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Spring 1

We are celebrating Chinese New Year this week (23rd to 27th Jan). We tasted a Chinese fruit called a 'crystal pear'. Mrs Ho (who is from Hong Kong) taught us how to say 'Happy New Year' in Cantonese. We learnt a song about this. A kind mummy of one of our children (who is originally from Shanghai), very kindly made Chinese dumplings. We will be trying noodles and another type of Chinese fruit. We are making lanterns and learning positional language of 'top' and 'bottom'. We are learning how to use a tape dispenser and stapler safely and learning how to turn 2 shorter strips of card into 1 longer strip of card (maths vocab 'shorter' 'longer'). Whilst making our lantern, we are consolidating what a circle is and looking at turning a flat piece of tissue paper into a 'cylinder'. We are also learning the word 'label and 'writing' our name, so we know which lantern belongs to who. We are going to use maths vocab and make a repeating 'ABAB' pattern when we make our class dragon. We will use 'British Values' when we vote democratically for our class dragon's name.

Working as a team.

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Exploring sound.

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What happens to polar bears.

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This child is using her knowledge of ecology, physics and the biology (food chain). She explains how ice melts and how this impacts on polar bears and 'black and white whales'.

How to support your child with mathematical patterns


Please read the text below and the Word document. Then please create an ABABA pattern with your child using any objects you have at home, photograph and send to my email

by Wednesday 1st Feb. I can then use this in your child's ongoing assessment.

Thank you.


Firstly, why is pattern important for your child's mathematical development?


Patterns are central to maths and children have an instinctive idea of patterns.


Research shows that children’s ability to see patterns forms the basis of early mathematical thinking. When you teach children to become aware of patterns, they will build up the skill of spotting patterns for themselves, they will see how patterns change and notice irregularities.


Pattern awareness can vary significantly between children of Nursery age. Early patterning begins with matching one-to-one with objects, pictures or numbers.


Patterning supports the foundations for recall of the counting sequence and understanding number operations.

Learning about patterns and connections will help children to make their own predictions and form logical connections. It’s an important foundation for later mathematical thinking and reasoning.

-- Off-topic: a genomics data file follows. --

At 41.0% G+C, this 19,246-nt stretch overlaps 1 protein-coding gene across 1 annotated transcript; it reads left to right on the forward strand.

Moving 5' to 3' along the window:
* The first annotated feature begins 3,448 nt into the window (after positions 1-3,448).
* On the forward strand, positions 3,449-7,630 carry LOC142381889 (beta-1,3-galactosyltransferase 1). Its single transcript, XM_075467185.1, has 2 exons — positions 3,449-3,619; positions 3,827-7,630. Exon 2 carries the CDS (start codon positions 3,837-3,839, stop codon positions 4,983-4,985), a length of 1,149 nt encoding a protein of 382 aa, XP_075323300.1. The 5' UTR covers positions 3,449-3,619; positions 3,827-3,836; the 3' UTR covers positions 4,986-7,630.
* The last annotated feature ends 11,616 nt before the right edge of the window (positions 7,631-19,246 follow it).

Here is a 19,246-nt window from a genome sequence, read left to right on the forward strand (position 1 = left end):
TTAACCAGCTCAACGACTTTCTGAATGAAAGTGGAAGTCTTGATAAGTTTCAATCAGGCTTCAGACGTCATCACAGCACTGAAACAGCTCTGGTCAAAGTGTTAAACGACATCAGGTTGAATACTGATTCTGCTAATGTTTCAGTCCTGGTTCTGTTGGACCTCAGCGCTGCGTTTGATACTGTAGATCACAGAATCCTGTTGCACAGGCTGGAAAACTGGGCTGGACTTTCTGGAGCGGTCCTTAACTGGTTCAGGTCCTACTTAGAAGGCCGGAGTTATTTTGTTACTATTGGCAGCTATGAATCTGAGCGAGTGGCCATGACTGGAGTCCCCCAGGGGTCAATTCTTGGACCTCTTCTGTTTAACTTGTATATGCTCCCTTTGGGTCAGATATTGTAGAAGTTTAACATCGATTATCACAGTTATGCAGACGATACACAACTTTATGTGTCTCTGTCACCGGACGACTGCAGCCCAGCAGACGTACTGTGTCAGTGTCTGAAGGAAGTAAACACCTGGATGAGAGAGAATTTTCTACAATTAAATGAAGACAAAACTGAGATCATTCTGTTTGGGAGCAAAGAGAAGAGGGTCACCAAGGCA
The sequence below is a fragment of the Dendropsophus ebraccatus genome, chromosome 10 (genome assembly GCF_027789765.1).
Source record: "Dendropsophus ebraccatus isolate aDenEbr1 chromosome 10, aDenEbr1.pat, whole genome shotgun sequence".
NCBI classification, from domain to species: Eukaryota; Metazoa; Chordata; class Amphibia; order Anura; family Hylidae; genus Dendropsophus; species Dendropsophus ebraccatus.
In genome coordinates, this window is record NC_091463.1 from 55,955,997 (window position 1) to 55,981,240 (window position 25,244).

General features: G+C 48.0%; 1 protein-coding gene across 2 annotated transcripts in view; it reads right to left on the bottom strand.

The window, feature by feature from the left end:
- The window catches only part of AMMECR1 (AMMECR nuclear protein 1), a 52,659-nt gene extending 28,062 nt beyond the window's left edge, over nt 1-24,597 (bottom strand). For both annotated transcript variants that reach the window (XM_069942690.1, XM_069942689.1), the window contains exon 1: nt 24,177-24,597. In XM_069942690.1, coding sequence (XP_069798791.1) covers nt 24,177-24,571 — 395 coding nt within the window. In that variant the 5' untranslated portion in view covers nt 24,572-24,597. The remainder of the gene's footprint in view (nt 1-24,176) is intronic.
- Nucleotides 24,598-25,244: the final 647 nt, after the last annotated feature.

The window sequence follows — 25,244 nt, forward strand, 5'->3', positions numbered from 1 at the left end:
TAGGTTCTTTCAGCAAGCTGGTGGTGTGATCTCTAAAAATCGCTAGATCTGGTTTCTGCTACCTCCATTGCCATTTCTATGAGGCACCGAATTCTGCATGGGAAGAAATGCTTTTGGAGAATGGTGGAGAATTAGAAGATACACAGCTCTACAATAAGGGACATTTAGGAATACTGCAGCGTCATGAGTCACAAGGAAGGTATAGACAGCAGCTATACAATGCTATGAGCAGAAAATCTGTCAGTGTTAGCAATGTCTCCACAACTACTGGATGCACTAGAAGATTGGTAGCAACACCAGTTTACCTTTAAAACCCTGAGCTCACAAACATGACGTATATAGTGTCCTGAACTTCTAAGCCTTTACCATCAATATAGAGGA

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Musical statues at our Chinese New Year party.

Mathematics homework 20/1/23


It is important your child understands the 'cardinal counting principle' (that the last number counted represents the overall amount in the group). Using the 5 frame from last week if possible, (but if you do not have it, it is okay), get a teddy or soft toy of your choice and act out asking a teddy to give you five cakes/biscuits/sweets,  and then make the teddy count out four cakes, saying ‘one, two, three, four’, then declare ‘there you are—five cakes’. See if your child can see this is NOT 5 cakes/sweets/biscuits/apples etc.

Repeat this with differing amount up to 5 and, if you wish, up to 10 if you feel your child is ready. It is important your child understand using numbers to 5 initially, as this is the foundation stone of their counting (because we use base 10 in the West, and 5 is a handy half of this).

Repeat with different objects, eg nail varnishes, dinosaurs, forks, pasta shapes etc


Literacy and Phonics homework  20/1/23

We have been looking at 'environmental sounds' in phonics and being able to discriminate the difference between different sounds. We have also been practising joining in with familiar phrases in familiar texts, as recommended by the DfE in their document 'The Reading Framework-  teaching the foundations of literacy' '

The text we have been focusing on is 'Peace At Last' by Jill Murphy.

It can be accessed below, if you do not have the text:


Flying a ‘kite’.

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As it was a very windy day, we used it as a learning opportunity. The activity above may look like your child is ‘just’ having fun, but in fact they are learning basic physics through exploration and play. They are learning:
that ‘lift’ force of the wind, the downward pull of gravity and air resistance ( drag). Of course, the children do not know the force names yet but they are learning the ‘how’ of these forces. At the end of the clip, a child says ' mine's not flying.' I asked 'Why do you think that is?'
He replied 'The wind has stopped.' We had a back and forth chat about what was needed for the kite to fly and how we could solve the problem if we gave the kite 'lift' and that it would drop down when the 'lift' force had gone.


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Maths with a 5 frame

ShREC approach to communication and language

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In Nursery, we use a Communication and Language approach called ‘ShREC. This is ‘Share, Respond, Expand, Conversation'. This approach consolidates language your child already knows and models correct syntax and semantics. Below is a clip of this approach up to 'conversation' (filming stopped so we could chat properly- this how children learn the 'back and forth' of conversation).
Semantic knowledge- 'transparent' 'scoop' 'cone'
Syntax and grammar- sentence structure - present tense of regular verb 'scoop' into 'scooping'